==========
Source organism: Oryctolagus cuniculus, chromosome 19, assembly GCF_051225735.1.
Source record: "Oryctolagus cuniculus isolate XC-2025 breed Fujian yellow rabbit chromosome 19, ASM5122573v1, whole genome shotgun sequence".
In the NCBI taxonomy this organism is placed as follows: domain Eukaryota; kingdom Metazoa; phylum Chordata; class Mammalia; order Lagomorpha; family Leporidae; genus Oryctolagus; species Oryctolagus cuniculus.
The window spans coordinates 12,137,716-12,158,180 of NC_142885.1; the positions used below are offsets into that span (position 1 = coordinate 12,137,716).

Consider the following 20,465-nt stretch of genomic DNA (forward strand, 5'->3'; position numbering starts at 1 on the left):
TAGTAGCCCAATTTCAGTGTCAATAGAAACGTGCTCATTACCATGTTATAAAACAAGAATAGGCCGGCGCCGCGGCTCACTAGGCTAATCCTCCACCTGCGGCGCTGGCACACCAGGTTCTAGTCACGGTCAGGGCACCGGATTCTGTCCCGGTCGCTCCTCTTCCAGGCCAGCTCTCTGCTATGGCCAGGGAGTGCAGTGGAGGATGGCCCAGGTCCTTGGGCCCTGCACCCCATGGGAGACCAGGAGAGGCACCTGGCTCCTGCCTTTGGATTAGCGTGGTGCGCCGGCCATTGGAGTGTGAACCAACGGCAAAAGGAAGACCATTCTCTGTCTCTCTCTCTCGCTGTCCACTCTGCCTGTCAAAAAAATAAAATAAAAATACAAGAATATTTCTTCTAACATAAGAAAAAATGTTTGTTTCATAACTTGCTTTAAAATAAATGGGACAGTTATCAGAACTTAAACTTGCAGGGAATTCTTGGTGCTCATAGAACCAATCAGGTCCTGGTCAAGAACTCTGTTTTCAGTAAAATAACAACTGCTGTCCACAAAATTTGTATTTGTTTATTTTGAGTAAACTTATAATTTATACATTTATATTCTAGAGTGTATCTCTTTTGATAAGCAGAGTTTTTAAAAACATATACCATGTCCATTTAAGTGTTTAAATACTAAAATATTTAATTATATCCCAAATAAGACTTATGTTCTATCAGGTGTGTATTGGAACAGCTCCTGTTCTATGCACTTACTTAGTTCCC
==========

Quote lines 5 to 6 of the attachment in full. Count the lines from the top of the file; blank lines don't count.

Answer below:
Consider the following 20,465-nt stretch of genomic DNA (forward strand, 5'->3'; position numbering starts at 1 on the left):
TAGTAGCCCAATTTCAGTGTCAATAGAAACGTGCTCATTACCATGTTATAAAACAAGAATAGGCCGGCGCCGCGGCTCACTAGGCTAATCCTCCACCTGCGGCGCTGGCACACCAGGTTCTAGTCACGGTCAGGGCACCGGATTCTGTCCCGGTCGCTCCTCTTCCAGGCCAGCTCTCTGCTATGGCCAGGGAGTGCAGTGGAGGATGGCCCAGGTCCTTGGGCCCTGCACCCCATGGGAGACCAGGAGAGGCACCTGGCTCCTGCCTTTGGATTAGCGTGGTGCGCCGGCCATTGGAGTGTGAACCAACGGCAAAAGGAAGACCATTCTCTGTCTCTCTCTCTCGCTGTCCACTCTGCCTGTCAAAAAAATAAAATAAAAATACAAGAATATTTCTTCTAACATAAGAAAAAATGTTTGTTTCATAACTTGCTTTAAAATAAATGGGACAGTTATCAGAACTTAAACTTGCAGGGAATTCTTGGTGCTCATAGAACCAATCAGGTCCTGGTCAAGAACTCTGTTTTCAGTAAAATAACAACTGCTGTCCACAAAATTTGTATTTGTTTATTTTGAGTAAACTTATAATTTATACATTTATATTCTAGAGTGTATCTCTTTTGATAAGCAGAGTTTTTAAAAACATATACCATGTCCATTTAAGTGTTTAAATACTAAAATATTTAATTATATCCCAAATAAGACTTATGTTCTATCAGGTGTGTATTGGAACAGCTCCTGTTCTATGCACTTACTTAGTTCCC